In honor of Technicolor’s 100th anniversary, this weekend MoMA begins the impressive series, Glorious Technicolor: From George Eastman House and Beyond. Centering on American films made between 1922 and 1955, the extensive MoMA Glorious Technicolor series boasts over 60 films and features some of the most beloved and iconic movies of the past century. But what’s even more rare and wonderful: all films will be shown in their full glory on celluloid. From “rare 35mm dye-transfer prints of The Wizard of Oz, Gone with the Wind, and Singin’ in the Rain” to “delirious range of musicals, melodramas, swashbuckling and seafaring adventures, sword-and-sandal Biblical epics, Orientalist fantasies, Westerns, literary adaptations, homespun Americana, and even rare instances of film noir and 3-D,” there’s an overwhelming amount of incredible films to see in the series, which runs through August 4. So to help you decide what to see in the coming weeks, here are the 15 films we’re most looking for to. Read more about MoMA Glorious Technicolor HERE and get your tickets today.
Victor Flemming’s THE WIZARD OF OZ (1939)
The Wizard of Oz is cinema’s ultimate escapist fantasy (“What can one say about a girl who trips on a yellow brick road?,” film historian Vito Russo once quipped). By the late 1930s, Technicolor’s advanced three-strip process made deep color saturation possible in a wider range of hues, and The Wizard of Oz is widely remembered, and cherished, for this dazzling rainbow palette (audiences looking for a way out of Kansas will still get chills at the film’s momentous transition from Dust Bowl sepia). But in truth, the film’s original release prints were less garish; under the supervision of Technicolor consultant Henri Jaffa, Baum’s Oz was rendered in dreamy shades of yellow, green, and red, most especially with Dorothy’s ruby slippers and the tantalizingly jewel-like Emerald City. 35mm print from George Eastman House; courtesy Warner Bros.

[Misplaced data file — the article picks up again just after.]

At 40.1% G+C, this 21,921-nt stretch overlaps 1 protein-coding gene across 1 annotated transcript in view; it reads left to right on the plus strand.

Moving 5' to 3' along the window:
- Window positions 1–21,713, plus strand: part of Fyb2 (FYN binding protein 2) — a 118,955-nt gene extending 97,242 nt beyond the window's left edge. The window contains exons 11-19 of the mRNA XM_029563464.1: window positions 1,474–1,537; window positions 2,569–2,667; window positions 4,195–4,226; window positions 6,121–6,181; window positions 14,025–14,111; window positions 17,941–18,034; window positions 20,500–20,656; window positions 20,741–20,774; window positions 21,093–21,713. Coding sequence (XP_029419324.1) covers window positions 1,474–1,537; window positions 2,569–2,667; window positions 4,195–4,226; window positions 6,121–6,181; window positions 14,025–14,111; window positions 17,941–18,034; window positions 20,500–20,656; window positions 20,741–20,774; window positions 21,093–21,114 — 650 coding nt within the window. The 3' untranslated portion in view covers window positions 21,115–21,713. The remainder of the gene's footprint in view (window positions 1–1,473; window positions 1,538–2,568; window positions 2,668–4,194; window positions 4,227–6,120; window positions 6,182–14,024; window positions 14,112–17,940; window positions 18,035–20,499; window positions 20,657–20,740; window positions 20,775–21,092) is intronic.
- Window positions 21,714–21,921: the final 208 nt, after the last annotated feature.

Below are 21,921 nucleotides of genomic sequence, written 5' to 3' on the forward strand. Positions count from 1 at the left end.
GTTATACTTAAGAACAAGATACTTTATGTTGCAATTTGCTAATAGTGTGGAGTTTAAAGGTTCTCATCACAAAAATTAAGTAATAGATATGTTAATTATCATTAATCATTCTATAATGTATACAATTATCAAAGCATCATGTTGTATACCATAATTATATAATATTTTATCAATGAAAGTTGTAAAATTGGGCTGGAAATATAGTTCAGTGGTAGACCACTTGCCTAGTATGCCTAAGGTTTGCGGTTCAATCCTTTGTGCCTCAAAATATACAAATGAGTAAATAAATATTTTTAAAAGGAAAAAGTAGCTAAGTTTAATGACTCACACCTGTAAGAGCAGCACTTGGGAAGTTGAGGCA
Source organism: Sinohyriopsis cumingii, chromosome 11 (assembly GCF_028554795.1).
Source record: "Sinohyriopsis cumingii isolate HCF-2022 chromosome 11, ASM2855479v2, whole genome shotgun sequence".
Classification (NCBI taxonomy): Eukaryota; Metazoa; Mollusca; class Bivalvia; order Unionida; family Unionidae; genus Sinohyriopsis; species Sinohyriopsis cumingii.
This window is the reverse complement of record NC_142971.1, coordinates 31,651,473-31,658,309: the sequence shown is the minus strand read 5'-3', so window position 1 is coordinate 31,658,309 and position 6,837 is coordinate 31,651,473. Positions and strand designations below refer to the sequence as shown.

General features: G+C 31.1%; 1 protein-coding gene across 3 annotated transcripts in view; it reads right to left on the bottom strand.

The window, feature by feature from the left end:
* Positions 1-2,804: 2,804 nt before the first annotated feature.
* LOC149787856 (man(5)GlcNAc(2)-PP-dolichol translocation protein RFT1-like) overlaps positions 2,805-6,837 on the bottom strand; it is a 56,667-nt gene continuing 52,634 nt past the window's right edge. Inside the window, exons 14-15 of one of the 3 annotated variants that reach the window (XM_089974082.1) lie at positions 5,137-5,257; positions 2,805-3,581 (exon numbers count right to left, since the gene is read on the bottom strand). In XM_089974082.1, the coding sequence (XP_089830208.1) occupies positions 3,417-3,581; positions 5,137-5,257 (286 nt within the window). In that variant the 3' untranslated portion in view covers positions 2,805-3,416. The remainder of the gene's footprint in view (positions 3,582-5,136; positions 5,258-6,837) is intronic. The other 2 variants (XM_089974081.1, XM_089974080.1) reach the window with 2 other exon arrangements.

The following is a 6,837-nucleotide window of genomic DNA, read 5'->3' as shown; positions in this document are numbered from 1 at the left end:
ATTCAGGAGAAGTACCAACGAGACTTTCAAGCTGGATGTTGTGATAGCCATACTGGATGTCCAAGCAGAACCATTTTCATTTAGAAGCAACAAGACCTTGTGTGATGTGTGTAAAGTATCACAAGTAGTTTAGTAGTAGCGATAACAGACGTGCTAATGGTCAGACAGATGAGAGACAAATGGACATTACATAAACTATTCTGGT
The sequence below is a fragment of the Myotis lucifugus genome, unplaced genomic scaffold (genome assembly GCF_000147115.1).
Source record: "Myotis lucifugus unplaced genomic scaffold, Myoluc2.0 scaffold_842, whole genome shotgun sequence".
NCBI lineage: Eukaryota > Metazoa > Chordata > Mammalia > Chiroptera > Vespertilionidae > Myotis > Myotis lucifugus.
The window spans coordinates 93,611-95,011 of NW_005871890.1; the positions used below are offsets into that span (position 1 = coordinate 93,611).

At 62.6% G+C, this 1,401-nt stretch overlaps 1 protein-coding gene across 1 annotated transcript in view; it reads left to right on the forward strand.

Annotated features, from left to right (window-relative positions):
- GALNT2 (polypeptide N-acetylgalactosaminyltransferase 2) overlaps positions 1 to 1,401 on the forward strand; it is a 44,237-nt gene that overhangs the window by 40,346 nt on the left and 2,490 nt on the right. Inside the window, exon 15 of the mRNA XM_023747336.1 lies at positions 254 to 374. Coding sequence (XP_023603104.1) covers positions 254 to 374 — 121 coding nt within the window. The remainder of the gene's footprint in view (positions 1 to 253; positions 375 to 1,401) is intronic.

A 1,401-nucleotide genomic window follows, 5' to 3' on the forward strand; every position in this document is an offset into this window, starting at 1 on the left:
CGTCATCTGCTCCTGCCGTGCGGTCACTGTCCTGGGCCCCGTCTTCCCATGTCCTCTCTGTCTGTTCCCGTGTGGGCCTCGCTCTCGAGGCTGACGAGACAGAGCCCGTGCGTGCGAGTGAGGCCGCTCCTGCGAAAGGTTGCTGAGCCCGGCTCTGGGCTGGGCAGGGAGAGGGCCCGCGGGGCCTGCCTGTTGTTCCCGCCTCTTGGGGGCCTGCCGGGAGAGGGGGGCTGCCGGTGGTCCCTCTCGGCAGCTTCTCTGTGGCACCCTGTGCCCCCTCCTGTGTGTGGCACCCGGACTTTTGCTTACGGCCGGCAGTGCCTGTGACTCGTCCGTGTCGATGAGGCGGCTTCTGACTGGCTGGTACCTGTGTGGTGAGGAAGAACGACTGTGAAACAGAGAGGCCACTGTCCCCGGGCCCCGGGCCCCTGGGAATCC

Screening on June 5 and 14th
Henry Hathaway’s NIAGARA (1953)
A publicity still for Hathaway’s atmospheric and chromatically charged noir served as the inspiration for one of the most famous images in 20th-century art: Andy Warhol’s Marilyn. Set against the roaring backdrop of Niagara Falls, the film revolves around Monroe, a femme fatale with secret, murderous plans for her older husband (Cotten), and a honeymooning young couple who become entangled in her ill-fated scheme. “Its color is alive,” wrote Eric Rohmer in Cahiers du Cinéma, “it speaks, even if it is a shade on the vulgar side.” For Rohmer, color processes like Technicolor had the power to “reveal an iridescence that has become imperceptible to the human eye after a hundred years of responding to a world put together by photography.” 35mm print courtesy Twentieth Century Fox.
Screening on June 7 and June 9th
Stanley Donan & Gene Kelly’s SINGIN’ IN THE RAIN (1952)
Arguably the greatest MGM musical of all time—presented here in a rare dye-transfer 35mm print—Singin’ in the Rain is also a marvelous movie about moviemaking, set during Hollywood’s bumpy transition to the talkies in the late 1920s. A 28-year-old Stanley Donen (who began his career as a dancer) and Gene Kelly artfully capture bodies in motion through graceful camera movements and a wash of diaphanous colors during the film’s dreamily romantic sequences, and eye-popping yellows, greens, and reds to accentuate moments of comic absurdity, joy, or sexual tension. Print courtesy of the ConstellationCenter Collection at the Academy Film Archive.
Screening on June 20 and June 25th
Vincente Minnelli’s AN AMERICAN IN PARIS (1951)
Vincente Minnelli’s canonical musical is an exhilarating interpretation of the Gershwin songbook, starring Gene Kelly as a bohemian expatriate living in Montmartre on the G.I. Bill, and painting in anonymity, while romantically torn between the beautiful and gamine Leslie Caron and his benefactress, the rich and stable art collector Nina Foch. The film’s climactic 17-minute ballet sequence, one of the most expensive and sophisticated dance numbers ever produced in Hollywood (and ingeniously photographed by John Alton), features Kelly and Caron in a pas de deux on sets that magically transform themselves into paintings by masters of French modernism, Dufy, Renoir, Toulouse-Lautrec, Rousseau, and Utrillo. 35mm print from George Eastman Housethe Academy Film Archive; courtesy Warner Bros.
Screening on June 20 and June 23rd
Douglas Sirk’s MAGNIFICENT OBSESSION (1954)